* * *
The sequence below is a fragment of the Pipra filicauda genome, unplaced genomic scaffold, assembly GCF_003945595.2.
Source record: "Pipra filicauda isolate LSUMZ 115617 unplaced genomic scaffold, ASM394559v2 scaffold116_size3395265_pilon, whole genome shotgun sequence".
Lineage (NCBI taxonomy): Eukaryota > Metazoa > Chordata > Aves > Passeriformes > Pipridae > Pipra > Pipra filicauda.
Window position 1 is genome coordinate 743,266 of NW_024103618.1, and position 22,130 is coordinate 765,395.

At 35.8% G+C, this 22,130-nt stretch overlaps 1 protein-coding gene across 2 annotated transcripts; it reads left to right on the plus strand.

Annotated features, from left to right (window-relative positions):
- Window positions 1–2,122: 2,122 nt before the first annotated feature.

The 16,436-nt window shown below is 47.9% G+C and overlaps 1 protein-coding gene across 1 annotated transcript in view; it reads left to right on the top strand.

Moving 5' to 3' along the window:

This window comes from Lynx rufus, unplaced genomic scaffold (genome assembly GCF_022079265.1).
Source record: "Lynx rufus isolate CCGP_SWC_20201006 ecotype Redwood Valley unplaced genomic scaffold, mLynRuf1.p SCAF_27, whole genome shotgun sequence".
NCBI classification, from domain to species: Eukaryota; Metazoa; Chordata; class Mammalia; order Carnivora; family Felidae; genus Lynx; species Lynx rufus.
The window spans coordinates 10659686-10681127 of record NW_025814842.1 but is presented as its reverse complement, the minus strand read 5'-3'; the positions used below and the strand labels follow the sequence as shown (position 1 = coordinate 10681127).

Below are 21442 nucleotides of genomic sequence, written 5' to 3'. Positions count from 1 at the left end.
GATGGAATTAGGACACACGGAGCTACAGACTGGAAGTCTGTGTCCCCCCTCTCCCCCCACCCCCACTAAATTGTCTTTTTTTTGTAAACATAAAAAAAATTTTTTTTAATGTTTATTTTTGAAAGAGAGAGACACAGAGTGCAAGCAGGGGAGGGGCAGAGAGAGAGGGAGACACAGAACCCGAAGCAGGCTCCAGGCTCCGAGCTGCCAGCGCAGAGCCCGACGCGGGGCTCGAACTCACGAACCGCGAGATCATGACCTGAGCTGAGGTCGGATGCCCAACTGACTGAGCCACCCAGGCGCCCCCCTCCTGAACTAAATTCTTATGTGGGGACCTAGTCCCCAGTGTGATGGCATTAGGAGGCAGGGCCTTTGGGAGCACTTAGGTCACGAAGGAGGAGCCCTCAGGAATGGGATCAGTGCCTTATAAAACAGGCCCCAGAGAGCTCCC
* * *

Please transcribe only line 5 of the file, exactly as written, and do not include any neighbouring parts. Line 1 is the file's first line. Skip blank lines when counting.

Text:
At 35.8% G+C, this 22,130-nt stretch overlaps 1 protein-coding gene across 2 annotated transcripts; it reads left to right on the plus strand.